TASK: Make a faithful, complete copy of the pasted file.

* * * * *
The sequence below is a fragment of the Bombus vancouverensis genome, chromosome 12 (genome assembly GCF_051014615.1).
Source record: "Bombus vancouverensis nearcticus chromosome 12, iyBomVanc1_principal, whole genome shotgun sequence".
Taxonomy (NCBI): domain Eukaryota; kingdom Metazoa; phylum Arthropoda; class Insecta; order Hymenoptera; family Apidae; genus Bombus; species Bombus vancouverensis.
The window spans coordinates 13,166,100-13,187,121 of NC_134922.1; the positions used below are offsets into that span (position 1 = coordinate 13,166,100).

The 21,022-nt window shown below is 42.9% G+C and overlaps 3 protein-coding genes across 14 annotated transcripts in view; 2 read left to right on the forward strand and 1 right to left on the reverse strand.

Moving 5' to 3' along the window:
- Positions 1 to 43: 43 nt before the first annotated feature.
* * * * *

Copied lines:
The sequence below is a fragment of the Bombus vancouverensis genome, chromosome 12 (genome assembly GCF_051014615.1).
Source record: "Bombus vancouverensis nearcticus chromosome 12, iyBomVanc1_principal, whole genome shotgun sequence".
Taxonomy (NCBI): domain Eukaryota; kingdom Metazoa; phylum Arthropoda; class Insecta; order Hymenoptera; family Apidae; genus Bombus; species Bombus vancouverensis.
The window spans coordinates 13,166,100-13,187,121 of NC_134922.1; the positions used below are offsets into that span (position 1 = coordinate 13,166,100).

The 21,022-nt window shown below is 42.9% G+C and overlaps 3 protein-coding genes across 14 annotated transcripts in view; 2 read left to right on the forward strand and 1 right to left on the reverse strand.

Moving 5' to 3' along the window:
- Positions 1 to 43: 43 nt before the first annotated feature.